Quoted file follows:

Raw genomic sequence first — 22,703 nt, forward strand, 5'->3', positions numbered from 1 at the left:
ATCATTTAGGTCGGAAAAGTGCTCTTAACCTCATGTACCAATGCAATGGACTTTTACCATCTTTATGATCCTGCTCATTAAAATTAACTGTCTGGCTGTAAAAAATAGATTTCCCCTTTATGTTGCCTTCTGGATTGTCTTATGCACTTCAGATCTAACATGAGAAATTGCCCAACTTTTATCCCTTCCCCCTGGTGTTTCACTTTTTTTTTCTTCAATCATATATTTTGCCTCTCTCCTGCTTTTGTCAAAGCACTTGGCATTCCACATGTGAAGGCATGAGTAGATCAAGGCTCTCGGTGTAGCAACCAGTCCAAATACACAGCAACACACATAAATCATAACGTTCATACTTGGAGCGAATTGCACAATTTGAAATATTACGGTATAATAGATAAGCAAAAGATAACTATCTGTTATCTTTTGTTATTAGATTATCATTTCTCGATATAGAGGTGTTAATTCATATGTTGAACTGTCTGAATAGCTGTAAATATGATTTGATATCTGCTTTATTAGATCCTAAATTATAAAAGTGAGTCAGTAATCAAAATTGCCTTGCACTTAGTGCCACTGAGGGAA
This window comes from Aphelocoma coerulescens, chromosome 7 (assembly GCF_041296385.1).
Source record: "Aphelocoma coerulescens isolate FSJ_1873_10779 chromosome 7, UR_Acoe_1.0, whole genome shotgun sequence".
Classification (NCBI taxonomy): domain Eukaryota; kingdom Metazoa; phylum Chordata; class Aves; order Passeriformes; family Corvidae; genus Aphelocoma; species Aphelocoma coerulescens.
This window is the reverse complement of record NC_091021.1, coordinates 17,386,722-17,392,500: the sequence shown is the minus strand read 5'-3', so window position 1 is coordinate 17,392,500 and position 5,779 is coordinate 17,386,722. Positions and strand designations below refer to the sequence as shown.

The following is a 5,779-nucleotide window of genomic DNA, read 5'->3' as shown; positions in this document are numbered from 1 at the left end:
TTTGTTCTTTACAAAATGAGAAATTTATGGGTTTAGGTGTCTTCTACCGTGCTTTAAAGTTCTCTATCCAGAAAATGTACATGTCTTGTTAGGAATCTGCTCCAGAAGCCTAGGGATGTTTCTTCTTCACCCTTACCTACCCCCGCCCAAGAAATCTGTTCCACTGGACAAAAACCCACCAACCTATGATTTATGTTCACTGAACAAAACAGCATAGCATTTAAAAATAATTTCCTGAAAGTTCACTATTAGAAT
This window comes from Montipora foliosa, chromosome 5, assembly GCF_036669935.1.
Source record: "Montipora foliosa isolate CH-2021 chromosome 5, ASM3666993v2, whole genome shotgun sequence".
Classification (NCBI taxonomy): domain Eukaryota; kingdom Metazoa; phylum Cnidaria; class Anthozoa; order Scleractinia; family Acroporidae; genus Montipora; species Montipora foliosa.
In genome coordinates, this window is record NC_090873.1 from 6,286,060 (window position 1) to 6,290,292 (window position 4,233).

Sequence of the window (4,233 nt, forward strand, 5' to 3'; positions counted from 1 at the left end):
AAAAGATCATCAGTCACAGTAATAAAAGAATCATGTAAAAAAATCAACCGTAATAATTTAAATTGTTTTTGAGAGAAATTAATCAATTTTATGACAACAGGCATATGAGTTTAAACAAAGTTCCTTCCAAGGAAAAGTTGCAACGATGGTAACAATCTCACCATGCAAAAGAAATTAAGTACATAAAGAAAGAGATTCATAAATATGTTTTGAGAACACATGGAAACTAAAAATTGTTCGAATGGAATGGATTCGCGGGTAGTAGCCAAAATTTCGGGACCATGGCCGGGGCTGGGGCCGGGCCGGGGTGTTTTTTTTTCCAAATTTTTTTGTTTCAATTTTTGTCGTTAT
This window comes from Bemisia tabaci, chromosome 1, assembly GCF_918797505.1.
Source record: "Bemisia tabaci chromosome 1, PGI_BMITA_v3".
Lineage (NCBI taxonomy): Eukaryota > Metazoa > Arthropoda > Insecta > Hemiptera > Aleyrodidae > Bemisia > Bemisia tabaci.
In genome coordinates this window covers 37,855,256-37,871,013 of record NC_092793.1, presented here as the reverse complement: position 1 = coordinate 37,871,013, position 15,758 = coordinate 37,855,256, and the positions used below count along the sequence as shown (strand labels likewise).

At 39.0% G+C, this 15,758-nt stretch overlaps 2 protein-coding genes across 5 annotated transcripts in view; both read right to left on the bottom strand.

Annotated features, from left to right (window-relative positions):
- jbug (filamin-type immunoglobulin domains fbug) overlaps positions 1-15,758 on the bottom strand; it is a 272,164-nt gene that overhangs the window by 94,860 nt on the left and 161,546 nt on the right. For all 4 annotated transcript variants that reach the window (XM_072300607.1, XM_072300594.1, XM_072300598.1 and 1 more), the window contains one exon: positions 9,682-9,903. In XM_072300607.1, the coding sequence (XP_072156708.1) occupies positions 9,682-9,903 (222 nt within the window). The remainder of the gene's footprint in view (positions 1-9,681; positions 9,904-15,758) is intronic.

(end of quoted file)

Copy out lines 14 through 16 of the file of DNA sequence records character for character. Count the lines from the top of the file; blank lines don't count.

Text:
AAAAGATCATCAGTCACAGTAATAAAAGAATCATGTAAAAAAATCAACCGTAATAATTTAAATTGTTTTTGAGAGAAATTAATCAATTTTATGACAACAGGCATATGAGTTTAAACAAAGTTCCTTCCAAGGAAAAGTTGCAACGATGGTAACAATCTCACCATGCAAAAGAAATTAAGTACATAAAGAAAGAGATTCATAAATATGTTTTGAGAACACATGGAAACTAAAAATTGTTCGAATGGAATGGATTCGCGGGTAGTAGCCAAAATTTCGGGACCATGGCCGGGGCTGGGGCCGGGCCGGGGTGTTTTTTTTTCCAAATTTTTTTGTTTCAATTTTTGTCGTTAT
This window comes from Bemisia tabaci, chromosome 1, assembly GCF_918797505.1.
Source record: "Bemisia tabaci chromosome 1, PGI_BMITA_v3".